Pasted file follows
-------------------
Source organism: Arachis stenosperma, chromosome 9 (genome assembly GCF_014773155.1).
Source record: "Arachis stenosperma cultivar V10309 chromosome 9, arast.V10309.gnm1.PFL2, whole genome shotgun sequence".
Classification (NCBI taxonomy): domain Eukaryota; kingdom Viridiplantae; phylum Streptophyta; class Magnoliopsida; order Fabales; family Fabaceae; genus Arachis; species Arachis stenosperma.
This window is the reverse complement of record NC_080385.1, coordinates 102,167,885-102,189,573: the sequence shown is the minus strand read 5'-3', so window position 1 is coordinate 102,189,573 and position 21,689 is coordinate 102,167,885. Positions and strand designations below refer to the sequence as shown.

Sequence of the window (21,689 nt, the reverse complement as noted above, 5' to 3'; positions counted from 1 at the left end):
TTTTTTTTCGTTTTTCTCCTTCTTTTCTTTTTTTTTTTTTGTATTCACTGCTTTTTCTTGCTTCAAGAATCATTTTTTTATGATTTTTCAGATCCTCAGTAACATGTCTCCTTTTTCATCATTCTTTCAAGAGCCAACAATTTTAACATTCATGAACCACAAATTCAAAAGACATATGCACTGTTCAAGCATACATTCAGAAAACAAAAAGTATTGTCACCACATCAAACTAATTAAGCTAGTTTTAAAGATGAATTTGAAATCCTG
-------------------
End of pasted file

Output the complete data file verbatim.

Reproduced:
Source organism: Arachis stenosperma, chromosome 9 (genome assembly GCF_014773155.1).
Source record: "Arachis stenosperma cultivar V10309 chromosome 9, arast.V10309.gnm1.PFL2, whole genome shotgun sequence".
Classification (NCBI taxonomy): domain Eukaryota; kingdom Viridiplantae; phylum Streptophyta; class Magnoliopsida; order Fabales; family Fabaceae; genus Arachis; species Arachis stenosperma.
This window is the reverse complement of record NC_080385.1, coordinates 102,167,885-102,189,573: the sequence shown is the minus strand read 5'-3', so window position 1 is coordinate 102,189,573 and position 21,689 is coordinate 102,167,885. Positions and strand designations below refer to the sequence as shown.

Sequence of the window (21,689 nt, the reverse complement as noted above, 5' to 3'; positions counted from 1 at the left end):
TTTTTTTTCGTTTTTCTCCTTCTTTTCTTTTTTTTTTTTTGTATTCACTGCTTTTTCTTGCTTCAAGAATCATTTTTTTATGATTTTTCAGATCCTCAGTAACATGTCTCCTTTTTCATCATTCTTTCAAGAGCCAACAATTTTAACATTCATGAACCACAAATTCAAAAGACATATGCACTGTTCAAGCATACATTCAGAAAACAAAAAGTATTGTCACCACATCAAACTAATTAAGCTAGTTTTAAAGATGAATTTGAAATCCTG